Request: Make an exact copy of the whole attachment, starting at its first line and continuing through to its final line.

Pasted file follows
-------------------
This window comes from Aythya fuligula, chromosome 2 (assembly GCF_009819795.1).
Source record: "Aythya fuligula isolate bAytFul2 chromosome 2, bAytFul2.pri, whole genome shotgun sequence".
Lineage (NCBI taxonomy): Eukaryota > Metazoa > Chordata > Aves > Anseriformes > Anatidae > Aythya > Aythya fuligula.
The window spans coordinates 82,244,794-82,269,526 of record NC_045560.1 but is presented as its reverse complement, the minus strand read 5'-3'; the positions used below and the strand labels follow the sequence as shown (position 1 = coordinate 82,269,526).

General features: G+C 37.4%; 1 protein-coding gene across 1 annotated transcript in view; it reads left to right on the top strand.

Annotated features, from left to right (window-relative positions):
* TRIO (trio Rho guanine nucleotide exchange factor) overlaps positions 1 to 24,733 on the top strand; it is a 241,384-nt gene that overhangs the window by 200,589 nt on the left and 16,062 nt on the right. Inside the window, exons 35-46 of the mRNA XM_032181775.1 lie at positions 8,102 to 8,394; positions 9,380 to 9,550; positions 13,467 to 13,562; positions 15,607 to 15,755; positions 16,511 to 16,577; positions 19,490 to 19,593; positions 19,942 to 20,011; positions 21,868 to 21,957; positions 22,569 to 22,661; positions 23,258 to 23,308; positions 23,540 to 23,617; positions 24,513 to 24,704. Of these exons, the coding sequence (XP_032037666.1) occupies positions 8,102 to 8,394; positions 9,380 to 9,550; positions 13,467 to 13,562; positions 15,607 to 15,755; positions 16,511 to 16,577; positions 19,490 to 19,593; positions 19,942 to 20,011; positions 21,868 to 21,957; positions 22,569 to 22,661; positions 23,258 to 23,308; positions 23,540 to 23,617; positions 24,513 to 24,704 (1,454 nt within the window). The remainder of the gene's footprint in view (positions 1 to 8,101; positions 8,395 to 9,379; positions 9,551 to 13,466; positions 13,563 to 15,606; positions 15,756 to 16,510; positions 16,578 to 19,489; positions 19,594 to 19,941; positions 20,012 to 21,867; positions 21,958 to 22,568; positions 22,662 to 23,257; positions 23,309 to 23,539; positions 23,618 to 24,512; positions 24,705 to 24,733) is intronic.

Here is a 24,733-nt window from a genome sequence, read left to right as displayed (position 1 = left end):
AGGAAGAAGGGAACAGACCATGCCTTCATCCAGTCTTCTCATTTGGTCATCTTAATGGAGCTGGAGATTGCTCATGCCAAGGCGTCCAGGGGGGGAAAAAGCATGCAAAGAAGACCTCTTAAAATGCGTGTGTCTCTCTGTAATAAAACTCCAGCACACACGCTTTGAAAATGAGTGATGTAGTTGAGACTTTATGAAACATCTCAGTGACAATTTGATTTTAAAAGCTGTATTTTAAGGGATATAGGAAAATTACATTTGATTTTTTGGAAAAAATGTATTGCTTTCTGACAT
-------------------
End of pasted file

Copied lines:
This window comes from Aythya fuligula, chromosome 2 (assembly GCF_009819795.1).
Source record: "Aythya fuligula isolate bAytFul2 chromosome 2, bAytFul2.pri, whole genome shotgun sequence".
Lineage (NCBI taxonomy): Eukaryota > Metazoa > Chordata > Aves > Anseriformes > Anatidae > Aythya > Aythya fuligula.
The window spans coordinates 82,244,794-82,269,526 of record NC_045560.1 but is presented as its reverse complement, the minus strand read 5'-3'; the positions used below and the strand labels follow the sequence as shown (position 1 = coordinate 82,269,526).

General features: G+C 37.4%; 1 protein-coding gene across 1 annotated transcript in view; it reads left to right on the top strand.

Annotated features, from left to right (window-relative positions):
* TRIO (trio Rho guanine nucleotide exchange factor) overlaps positions 1 to 24,733 on the top strand; it is a 241,384-nt gene that overhangs the window by 200,589 nt on the left and 16,062 nt on the right. Inside the window, exons 35-46 of the mRNA XM_032181775.1 lie at positions 8,102 to 8,394; positions 9,380 to 9,550; positions 13,467 to 13,562; positions 15,607 to 15,755; positions 16,511 to 16,577; positions 19,490 to 19,593; positions 19,942 to 20,011; positions 21,868 to 21,957; positions 22,569 to 22,661; positions 23,258 to 23,308; positions 23,540 to 23,617; positions 24,513 to 24,704. Of these exons, the coding sequence (XP_032037666.1) occupies positions 8,102 to 8,394; positions 9,380 to 9,550; positions 13,467 to 13,562; positions 15,607 to 15,755; positions 16,511 to 16,577; positions 19,490 to 19,593; positions 19,942 to 20,011; positions 21,868 to 21,957; positions 22,569 to 22,661; positions 23,258 to 23,308; positions 23,540 to 23,617; positions 24,513 to 24,704 (1,454 nt within the window). The remainder of the gene's footprint in view (positions 1 to 8,101; positions 8,395 to 9,379; positions 9,551 to 13,466; positions 13,563 to 15,606; positions 15,756 to 16,510; positions 16,578 to 19,489; positions 19,594 to 19,941; positions 20,012 to 21,867; positions 21,958 to 22,568; positions 22,662 to 23,257; positions 23,309 to 23,539; positions 23,618 to 24,512; positions 24,705 to 24,733) is intronic.

Here is a 24,733-nt window from a genome sequence, read left to right as displayed (position 1 = left end):
AGGAAGAAGGGAACAGACCATGCCTTCATCCAGTCTTCTCATTTGGTCATCTTAATGGAGCTGGAGATTGCTCATGCCAAGGCGTCCAGGGGGGGAAAAAGCATGCAAAGAAGACCTCTTAAAATGCGTGTGTCTCTCTGTAATAAAACTCCAGCACACACGCTTTGAAAATGAGTGATGTAGTTGAGACTTTATGAAACATCTCAGTGACAATTTGATTTTAAAAGCTGTATTTTAAGGGATATAGGAAAATTACATTTGATTTTTTGGAAAAAATGTATTGCTTTCTGACAT